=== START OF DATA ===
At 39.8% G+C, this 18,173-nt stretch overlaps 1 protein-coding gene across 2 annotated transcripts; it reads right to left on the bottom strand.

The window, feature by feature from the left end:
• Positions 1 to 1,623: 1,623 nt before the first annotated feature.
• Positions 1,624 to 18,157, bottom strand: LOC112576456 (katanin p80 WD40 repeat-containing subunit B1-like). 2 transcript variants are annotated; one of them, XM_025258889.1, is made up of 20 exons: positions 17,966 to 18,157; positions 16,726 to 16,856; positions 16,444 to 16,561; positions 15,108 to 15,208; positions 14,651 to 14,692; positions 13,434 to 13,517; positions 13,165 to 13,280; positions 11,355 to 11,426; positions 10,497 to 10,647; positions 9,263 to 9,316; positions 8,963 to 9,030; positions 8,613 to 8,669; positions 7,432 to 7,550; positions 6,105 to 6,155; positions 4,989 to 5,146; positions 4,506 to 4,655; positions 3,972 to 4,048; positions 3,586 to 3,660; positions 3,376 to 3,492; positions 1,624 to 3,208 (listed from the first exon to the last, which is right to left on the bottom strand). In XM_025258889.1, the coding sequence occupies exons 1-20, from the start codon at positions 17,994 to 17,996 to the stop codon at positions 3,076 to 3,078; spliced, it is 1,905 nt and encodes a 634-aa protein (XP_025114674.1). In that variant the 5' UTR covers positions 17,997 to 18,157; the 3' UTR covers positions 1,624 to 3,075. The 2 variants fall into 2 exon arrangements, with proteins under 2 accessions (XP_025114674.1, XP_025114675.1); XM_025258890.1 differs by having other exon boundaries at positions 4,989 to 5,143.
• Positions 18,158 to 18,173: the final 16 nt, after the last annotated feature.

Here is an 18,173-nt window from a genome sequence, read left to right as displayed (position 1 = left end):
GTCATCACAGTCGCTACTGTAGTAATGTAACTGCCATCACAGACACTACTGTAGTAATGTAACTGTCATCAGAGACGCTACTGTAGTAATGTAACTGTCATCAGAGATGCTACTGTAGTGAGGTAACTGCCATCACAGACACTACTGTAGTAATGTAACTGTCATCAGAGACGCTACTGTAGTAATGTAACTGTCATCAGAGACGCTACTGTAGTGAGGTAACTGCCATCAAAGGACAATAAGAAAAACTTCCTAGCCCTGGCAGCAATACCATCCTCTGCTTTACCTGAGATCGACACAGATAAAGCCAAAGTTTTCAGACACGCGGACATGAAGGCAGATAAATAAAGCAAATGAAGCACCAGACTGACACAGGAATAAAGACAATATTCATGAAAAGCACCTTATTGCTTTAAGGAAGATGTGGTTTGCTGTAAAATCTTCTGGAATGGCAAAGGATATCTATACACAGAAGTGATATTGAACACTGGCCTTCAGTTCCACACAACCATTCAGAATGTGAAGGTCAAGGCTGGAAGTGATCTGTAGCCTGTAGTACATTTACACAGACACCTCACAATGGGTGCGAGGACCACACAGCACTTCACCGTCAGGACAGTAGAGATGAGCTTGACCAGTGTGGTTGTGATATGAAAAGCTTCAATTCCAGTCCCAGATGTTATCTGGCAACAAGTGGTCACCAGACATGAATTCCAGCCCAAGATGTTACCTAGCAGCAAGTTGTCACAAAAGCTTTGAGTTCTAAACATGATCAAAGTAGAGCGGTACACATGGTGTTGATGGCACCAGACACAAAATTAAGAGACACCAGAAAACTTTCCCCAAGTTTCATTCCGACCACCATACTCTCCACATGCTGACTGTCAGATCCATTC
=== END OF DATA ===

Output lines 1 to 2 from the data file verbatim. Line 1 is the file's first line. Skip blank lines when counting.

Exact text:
At 39.8% G+C, this 18,173-nt stretch overlaps 1 protein-coding gene across 2 annotated transcripts; it reads right to left on the bottom strand.

The window, feature by feature from the left end: